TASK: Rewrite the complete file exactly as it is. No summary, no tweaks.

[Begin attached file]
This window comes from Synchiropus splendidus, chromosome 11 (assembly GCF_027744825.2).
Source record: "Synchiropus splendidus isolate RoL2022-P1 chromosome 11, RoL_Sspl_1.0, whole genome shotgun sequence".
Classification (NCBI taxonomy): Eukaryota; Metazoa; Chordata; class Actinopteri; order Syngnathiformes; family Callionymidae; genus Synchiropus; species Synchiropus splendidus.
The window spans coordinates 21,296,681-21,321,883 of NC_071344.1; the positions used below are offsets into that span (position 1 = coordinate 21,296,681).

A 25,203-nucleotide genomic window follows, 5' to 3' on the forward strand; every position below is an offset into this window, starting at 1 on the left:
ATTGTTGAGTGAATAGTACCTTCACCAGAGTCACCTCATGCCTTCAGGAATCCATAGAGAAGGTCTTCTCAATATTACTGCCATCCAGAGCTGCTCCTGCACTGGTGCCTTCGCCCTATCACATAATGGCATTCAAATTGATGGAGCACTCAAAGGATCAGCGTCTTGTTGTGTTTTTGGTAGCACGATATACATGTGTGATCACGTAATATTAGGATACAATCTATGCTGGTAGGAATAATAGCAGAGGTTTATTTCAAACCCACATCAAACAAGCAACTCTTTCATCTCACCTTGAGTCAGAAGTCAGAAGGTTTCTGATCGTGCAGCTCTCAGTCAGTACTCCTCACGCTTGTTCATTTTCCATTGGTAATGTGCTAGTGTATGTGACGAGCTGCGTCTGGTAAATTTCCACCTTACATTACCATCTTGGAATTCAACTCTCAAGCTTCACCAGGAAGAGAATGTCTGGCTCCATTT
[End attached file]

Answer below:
This window comes from Synchiropus splendidus, chromosome 11 (assembly GCF_027744825.2).
Source record: "Synchiropus splendidus isolate RoL2022-P1 chromosome 11, RoL_Sspl_1.0, whole genome shotgun sequence".
Classification (NCBI taxonomy): Eukaryota; Metazoa; Chordata; class Actinopteri; order Syngnathiformes; family Callionymidae; genus Synchiropus; species Synchiropus splendidus.
The window spans coordinates 21,296,681-21,321,883 of NC_071344.1; the positions used below are offsets into that span (position 1 = coordinate 21,296,681).

A 25,203-nucleotide genomic window follows, 5' to 3' on the forward strand; every position below is an offset into this window, starting at 1 on the left:
ATTGTTGAGTGAATAGTACCTTCACCAGAGTCACCTCATGCCTTCAGGAATCCATAGAGAAGGTCTTCTCAATATTACTGCCATCCAGAGCTGCTCCTGCACTGGTGCCTTCGCCCTATCACATAATGGCATTCAAATTGATGGAGCACTCAAAGGATCAGCGTCTTGTTGTGTTTTTGGTAGCACGATATACATGTGTGATCACGTAATATTAGGATACAATCTATGCTGGTAGGAATAATAGCAGAGGTTTATTTCAAACCCACATCAAACAAGCAACTCTTTCATCTCACCTTGAGTCAGAAGTCAGAAGGTTTCTGATCGTGCAGCTCTCAGTCAGTACTCCTCACGCTTGTTCATTTTCCATTGGTAATGTGCTAGTGTATGTGACGAGCTGCGTCTGGTAAATTTCCACCTTACATTACCATCTTGGAATTCAACTCTCAAGCTTCACCAGGAAGAGAATGTCTGGCTCCATTT